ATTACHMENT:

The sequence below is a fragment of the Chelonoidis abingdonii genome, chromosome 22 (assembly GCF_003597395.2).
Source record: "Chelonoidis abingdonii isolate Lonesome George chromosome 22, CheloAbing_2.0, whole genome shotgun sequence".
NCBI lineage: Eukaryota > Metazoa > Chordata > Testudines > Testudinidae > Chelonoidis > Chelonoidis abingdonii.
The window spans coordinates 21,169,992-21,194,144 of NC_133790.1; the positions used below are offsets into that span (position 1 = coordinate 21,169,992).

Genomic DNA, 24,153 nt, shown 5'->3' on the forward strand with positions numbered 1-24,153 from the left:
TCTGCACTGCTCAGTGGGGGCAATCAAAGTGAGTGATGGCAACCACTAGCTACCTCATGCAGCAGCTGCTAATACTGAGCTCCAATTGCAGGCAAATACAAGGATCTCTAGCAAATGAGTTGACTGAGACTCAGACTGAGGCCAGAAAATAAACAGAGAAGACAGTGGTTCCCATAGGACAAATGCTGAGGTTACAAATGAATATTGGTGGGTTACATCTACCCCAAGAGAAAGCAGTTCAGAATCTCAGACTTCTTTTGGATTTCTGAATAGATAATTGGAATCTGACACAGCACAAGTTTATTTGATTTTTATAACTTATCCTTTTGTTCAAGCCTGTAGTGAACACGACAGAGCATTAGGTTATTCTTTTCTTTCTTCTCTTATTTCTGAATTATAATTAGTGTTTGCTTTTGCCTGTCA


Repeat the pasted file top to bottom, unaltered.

The sequence below is a fragment of the Chelonoidis abingdonii genome, chromosome 22 (assembly GCF_003597395.2).
Source record: "Chelonoidis abingdonii isolate Lonesome George chromosome 22, CheloAbing_2.0, whole genome shotgun sequence".
NCBI lineage: Eukaryota > Metazoa > Chordata > Testudines > Testudinidae > Chelonoidis > Chelonoidis abingdonii.
The window spans coordinates 21,169,992-21,194,144 of NC_133790.1; the positions used below are offsets into that span (position 1 = coordinate 21,169,992).

Genomic DNA, 24,153 nt, shown 5'->3' on the forward strand with positions numbered 1-24,153 from the left:
TCTGCACTGCTCAGTGGGGGCAATCAAAGTGAGTGATGGCAACCACTAGCTACCTCATGCAGCAGCTGCTAATACTGAGCTCCAATTGCAGGCAAATACAAGGATCTCTAGCAAATGAGTTGACTGAGACTCAGACTGAGGCCAGAAAATAAACAGAGAAGACAGTGGTTCCCATAGGACAAATGCTGAGGTTACAAATGAATATTGGTGGGTTACATCTACCCCAAGAGAAAGCAGTTCAGAATCTCAGACTTCTTTTGGATTTCTGAATAGATAATTGGAATCTGACACAGCACAAGTTTATTTGATTTTTATAACTTATCCTTTTGTTCAAGCCTGTAGTGAACACGACAGAGCATTAGGTTATTCTTTTCTTTCTTCTCTTATTTCTGAATTATAATTAGTGTTTGCTTTTGCCTGTCA